Some modern Americans venerate the Constitution for allegedly securing liberty by placing limits on government power. Others struggle even to associate liberty with a document that for many years denied basic civil rights to women and African Americans. This seminar will examine the creation of the federal Constitution and that document’s ambivalent relationship to American liberty.
This ambivalence was also present during the Founding Era. Supporters of the Constitution saw it as necessary for the preservation of the Union, which in their minds was essential for the survival of liberty itself. Critics, on the other hand, saw the establishment of a strong federal government as a threat, both to the sovereignty of the states and to individual rights. Even amongst those who agreed that a new central government was necessary, there was bitter disagreement over the form it should take and how to hold its powers in check. And over all these deliberations, the specter of slavery cast its ugly shadow.
This seminar will examine the failings of the Articles of Confederation, the Annapolis and Philadelphia Conventions, the ratification debates, and the creation of the Bill of Rights. Primary sources will be used to uncover what key figures in the Constitution story really thought about such timely issues as states’ rights, federal power, and the protection of individual liberty.
Your grade for this course will be determined by two papers (5000 words each) and class participation.
Paper 1: 30%
Paper 2: 50%
I will assign grades as follows: A (100-90); B (89-80); C (79-70); D (69-60); F (59-0)
This seminar will be based on discussions of primary-source materials. Students will be expected to participate in every session and to arrive conversant in the case law assigned for the week.
- Bernard Bailyn, ed. The Debate on the Constitution: Federalist and Antifederalist Speeches, Articles, and Letters During the Struggle over Ratification, Vols. 1-2 (New York: Literary Classics of the United States, 1993)
- James Madison, Notes of Debates in the Federal Convention of 1787 (New York: Norton, 1987).
- Leonard W. Levy, Origins of the Bill of Rights (New Haven: Yale University Press, 2001).
- Gordon Wood, The Creation of the American Republic, 1776-1787 (Chapel Hill: University of North Carolina Press, 1998).
Regular attendance is essential for successful completion of this course, as a significant proportion of the grade comes from class participation. If for any reason regular attendance becomes difficult, inform me as soon as possible.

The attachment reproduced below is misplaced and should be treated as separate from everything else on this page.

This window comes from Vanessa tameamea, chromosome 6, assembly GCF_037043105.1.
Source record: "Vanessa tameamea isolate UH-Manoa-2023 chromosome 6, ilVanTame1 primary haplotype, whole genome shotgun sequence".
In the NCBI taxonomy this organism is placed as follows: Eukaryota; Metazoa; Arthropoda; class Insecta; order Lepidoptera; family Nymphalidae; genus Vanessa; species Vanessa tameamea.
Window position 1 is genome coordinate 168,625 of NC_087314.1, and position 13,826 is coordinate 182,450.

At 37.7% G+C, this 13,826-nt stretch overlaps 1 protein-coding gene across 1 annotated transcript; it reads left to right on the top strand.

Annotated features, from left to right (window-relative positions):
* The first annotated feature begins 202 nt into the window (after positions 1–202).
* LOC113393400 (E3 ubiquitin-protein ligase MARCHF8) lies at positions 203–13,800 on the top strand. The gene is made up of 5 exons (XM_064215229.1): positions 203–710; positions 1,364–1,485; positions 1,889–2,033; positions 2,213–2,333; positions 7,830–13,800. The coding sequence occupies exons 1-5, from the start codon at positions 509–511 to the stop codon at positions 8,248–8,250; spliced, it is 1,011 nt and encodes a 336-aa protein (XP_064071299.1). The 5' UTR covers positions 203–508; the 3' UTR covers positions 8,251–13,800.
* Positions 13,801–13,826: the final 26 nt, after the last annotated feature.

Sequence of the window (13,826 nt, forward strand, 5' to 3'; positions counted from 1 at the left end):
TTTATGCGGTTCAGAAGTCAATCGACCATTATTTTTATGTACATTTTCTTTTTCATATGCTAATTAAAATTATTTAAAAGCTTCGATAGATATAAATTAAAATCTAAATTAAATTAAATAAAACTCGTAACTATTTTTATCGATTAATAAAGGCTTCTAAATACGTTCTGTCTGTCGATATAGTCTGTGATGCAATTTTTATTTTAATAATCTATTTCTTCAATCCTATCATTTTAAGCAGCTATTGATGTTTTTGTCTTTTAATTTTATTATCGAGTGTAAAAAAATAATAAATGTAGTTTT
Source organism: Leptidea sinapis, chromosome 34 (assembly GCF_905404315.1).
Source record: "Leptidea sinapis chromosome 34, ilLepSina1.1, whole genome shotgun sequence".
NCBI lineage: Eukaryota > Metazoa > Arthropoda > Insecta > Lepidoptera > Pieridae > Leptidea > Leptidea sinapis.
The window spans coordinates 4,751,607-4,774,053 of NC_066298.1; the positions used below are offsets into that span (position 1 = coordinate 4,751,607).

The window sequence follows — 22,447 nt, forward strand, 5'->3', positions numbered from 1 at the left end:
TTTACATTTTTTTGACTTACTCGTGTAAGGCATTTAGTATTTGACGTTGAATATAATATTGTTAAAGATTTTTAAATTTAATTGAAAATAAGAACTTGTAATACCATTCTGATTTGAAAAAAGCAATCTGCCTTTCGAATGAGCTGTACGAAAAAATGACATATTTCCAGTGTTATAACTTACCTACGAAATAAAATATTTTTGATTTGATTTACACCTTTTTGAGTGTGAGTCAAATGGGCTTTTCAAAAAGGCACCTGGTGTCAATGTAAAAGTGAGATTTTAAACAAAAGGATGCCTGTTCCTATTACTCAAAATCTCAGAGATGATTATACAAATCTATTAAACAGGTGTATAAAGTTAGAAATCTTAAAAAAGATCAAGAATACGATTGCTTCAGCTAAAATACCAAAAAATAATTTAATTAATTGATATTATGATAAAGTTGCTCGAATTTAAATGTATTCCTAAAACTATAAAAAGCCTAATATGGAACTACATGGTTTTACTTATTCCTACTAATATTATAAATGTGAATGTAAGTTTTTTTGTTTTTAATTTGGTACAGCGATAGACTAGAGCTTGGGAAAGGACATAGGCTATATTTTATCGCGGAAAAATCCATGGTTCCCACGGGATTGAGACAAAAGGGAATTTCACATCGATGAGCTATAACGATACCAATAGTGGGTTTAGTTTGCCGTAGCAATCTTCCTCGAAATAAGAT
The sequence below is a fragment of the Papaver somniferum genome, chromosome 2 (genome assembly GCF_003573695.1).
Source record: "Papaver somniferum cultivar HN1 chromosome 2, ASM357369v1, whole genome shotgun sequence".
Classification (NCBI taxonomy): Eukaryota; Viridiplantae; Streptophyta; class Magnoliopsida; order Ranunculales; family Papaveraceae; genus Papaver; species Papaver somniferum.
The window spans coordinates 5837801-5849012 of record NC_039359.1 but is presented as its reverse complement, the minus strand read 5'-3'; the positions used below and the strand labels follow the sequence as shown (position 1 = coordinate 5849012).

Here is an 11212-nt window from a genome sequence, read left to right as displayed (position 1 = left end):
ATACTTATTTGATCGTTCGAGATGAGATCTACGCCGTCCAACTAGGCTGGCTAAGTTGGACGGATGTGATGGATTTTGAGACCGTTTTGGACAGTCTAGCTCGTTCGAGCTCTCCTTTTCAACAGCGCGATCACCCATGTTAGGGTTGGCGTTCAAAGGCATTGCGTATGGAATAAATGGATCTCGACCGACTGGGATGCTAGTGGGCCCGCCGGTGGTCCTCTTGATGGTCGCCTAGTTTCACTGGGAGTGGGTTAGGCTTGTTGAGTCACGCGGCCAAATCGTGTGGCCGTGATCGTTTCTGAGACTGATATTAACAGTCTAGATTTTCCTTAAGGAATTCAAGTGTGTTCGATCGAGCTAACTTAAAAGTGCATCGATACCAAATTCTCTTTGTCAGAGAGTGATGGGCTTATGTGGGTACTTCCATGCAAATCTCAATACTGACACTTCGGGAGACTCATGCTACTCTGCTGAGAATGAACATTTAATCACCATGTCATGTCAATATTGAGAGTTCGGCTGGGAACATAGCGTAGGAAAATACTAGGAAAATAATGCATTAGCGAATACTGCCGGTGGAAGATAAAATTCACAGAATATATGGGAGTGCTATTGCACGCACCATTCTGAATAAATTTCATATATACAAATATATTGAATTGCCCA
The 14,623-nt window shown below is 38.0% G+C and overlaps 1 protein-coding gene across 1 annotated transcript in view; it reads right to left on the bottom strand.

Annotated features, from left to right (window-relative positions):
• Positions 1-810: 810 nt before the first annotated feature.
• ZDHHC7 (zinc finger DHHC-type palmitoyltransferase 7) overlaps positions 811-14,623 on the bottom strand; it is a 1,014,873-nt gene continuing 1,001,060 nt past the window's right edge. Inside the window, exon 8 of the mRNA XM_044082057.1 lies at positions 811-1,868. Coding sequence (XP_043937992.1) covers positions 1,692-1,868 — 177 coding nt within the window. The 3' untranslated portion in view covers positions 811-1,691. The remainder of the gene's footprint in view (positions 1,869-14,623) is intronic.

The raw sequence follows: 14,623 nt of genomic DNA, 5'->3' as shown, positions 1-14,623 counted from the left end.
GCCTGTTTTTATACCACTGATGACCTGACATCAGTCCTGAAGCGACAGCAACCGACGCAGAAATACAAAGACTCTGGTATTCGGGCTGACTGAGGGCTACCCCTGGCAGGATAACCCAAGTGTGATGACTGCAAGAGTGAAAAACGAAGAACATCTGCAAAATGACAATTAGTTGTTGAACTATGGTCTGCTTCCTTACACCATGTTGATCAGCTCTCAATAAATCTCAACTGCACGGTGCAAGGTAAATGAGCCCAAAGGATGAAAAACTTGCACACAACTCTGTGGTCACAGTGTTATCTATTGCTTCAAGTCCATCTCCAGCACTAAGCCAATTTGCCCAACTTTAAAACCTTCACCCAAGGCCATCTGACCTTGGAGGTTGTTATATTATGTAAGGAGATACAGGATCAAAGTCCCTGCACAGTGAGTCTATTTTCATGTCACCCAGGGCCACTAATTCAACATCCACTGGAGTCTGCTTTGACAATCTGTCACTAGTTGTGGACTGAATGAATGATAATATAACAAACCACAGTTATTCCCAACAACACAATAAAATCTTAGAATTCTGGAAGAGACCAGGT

Students requiring special accommodations because of documented disabilities should see me as soon as possible to arrange these accommodations though the Office of Disability Services.
This course demands the highest standard of conduct. Plagiarism of any kind is absolutely not tolerated. Violation of this code will be met with an automatic failing grade and be reported to the Honor Committee.
The Failings of the Articles of Confederation, Part I
- The Creation of the American Republic, ch. 10
The Failings of the Articles of Confederation, Part II, and the Annapolis Convention
- The Creation of the American Republic, chapters 11-12
The Philadelphia Convention: The Virginia Plan
- Notes of Debates in the Federal Convention of 1787: May 29 - June 13
Paper 1 Assigned
The Philadelphia Convention: The New Jersey Plan
- Notes of Debates in the Federal Convention of 1787: June 14 - July 15
The Philadelphia Convention: The Great Compromise
- Notes of Debates in the Federal Convention of 1787: July 16 - July 23; September 17
The Necessity of Union
- Federalist 1, 6
- Cato 3
- Federalist 44-46
- Brutus 5, 7
- Federalist 30, 36
- Brutus 6; Federal Farmer 1-2
Paper 1 Due
Checks and Balances
- Federalist 10 & 51
- Centinal 1
The House of Representatives
- Federalist 52-53
- Brutus 4
Paper 2 Assigned
- Federalist 62-63
- Brutus 16
- Federalist 67
- Cato 5
- Federalist 78
- Brutus 11 & 12
The Need for a Bill of Rights
- Federalist 84
- Brutus 1, John DeWitt 2
Adoption of the Bill of Rights
- Origins of the Bill of Rights, chapters 1, 2, 4, 7, 11, 12
Paper 2 Due